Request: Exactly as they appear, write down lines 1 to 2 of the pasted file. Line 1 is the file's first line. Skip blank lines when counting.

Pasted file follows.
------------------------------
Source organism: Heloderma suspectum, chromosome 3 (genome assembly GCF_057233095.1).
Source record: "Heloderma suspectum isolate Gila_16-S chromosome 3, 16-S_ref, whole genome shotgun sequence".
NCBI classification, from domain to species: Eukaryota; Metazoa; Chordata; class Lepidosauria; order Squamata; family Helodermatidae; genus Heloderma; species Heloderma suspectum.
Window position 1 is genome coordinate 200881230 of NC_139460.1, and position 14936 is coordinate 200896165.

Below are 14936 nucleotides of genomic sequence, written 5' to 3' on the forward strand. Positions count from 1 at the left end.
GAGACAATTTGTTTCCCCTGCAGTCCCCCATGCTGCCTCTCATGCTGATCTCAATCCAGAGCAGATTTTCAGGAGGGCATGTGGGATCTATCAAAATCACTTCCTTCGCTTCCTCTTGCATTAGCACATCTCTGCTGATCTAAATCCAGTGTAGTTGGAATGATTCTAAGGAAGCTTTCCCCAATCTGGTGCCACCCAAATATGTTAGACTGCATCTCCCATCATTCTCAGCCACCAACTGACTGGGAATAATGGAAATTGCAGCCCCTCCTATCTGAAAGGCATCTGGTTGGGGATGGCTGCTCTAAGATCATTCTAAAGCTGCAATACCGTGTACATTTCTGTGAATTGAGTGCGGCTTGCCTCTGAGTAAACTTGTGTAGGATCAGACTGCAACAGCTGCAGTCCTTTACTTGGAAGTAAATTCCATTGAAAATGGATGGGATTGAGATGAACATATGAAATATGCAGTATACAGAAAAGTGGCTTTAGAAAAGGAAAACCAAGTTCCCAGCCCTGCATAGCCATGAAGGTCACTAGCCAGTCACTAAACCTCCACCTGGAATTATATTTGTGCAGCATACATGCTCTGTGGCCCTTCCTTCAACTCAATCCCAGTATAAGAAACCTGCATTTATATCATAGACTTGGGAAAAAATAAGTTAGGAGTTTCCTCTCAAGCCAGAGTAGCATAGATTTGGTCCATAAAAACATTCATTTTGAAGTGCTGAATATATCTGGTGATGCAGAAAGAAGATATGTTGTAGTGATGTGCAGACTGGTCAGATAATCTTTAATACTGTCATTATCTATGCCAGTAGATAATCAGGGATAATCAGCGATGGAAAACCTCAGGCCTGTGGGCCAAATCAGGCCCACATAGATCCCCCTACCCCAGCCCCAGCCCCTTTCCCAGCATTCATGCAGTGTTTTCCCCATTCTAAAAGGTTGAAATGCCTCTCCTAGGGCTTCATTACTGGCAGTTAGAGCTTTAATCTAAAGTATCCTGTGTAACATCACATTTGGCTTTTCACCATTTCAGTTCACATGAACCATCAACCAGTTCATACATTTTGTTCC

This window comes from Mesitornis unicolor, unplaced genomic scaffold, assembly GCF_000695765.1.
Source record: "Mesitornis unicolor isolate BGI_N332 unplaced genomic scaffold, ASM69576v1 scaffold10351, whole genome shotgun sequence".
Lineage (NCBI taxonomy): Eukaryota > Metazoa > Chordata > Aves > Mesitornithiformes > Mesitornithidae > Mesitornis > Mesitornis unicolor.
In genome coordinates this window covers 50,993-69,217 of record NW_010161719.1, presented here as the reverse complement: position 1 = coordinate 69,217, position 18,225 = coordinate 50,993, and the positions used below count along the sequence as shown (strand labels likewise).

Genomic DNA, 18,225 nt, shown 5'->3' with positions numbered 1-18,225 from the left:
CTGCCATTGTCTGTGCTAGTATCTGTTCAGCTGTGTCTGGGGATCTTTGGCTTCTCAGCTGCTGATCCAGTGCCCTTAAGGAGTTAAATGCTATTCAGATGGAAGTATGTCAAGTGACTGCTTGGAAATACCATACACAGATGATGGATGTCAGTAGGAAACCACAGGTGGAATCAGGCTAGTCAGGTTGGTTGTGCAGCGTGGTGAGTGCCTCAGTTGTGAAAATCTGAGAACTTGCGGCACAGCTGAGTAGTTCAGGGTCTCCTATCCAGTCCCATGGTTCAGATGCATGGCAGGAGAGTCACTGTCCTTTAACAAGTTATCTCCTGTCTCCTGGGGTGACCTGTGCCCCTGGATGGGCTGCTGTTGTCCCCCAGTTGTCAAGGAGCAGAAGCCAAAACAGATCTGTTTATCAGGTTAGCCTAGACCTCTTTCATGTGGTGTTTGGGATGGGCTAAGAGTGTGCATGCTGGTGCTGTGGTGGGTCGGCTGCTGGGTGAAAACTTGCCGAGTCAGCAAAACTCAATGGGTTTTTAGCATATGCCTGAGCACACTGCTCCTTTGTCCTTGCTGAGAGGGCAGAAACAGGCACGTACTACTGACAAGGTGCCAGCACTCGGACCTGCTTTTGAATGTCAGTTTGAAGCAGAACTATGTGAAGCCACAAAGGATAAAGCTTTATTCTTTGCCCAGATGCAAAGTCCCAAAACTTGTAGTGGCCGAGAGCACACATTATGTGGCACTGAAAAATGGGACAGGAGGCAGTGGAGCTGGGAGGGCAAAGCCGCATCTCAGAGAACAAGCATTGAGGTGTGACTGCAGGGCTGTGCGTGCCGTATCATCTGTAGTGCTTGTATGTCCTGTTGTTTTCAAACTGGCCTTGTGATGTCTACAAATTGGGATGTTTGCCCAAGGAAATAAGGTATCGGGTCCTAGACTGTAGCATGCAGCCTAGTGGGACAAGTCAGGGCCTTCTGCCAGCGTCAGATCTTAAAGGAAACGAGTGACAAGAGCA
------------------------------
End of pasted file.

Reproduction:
Source organism: Heloderma suspectum, chromosome 3 (genome assembly GCF_057233095.1).
Source record: "Heloderma suspectum isolate Gila_16-S chromosome 3, 16-S_ref, whole genome shotgun sequence".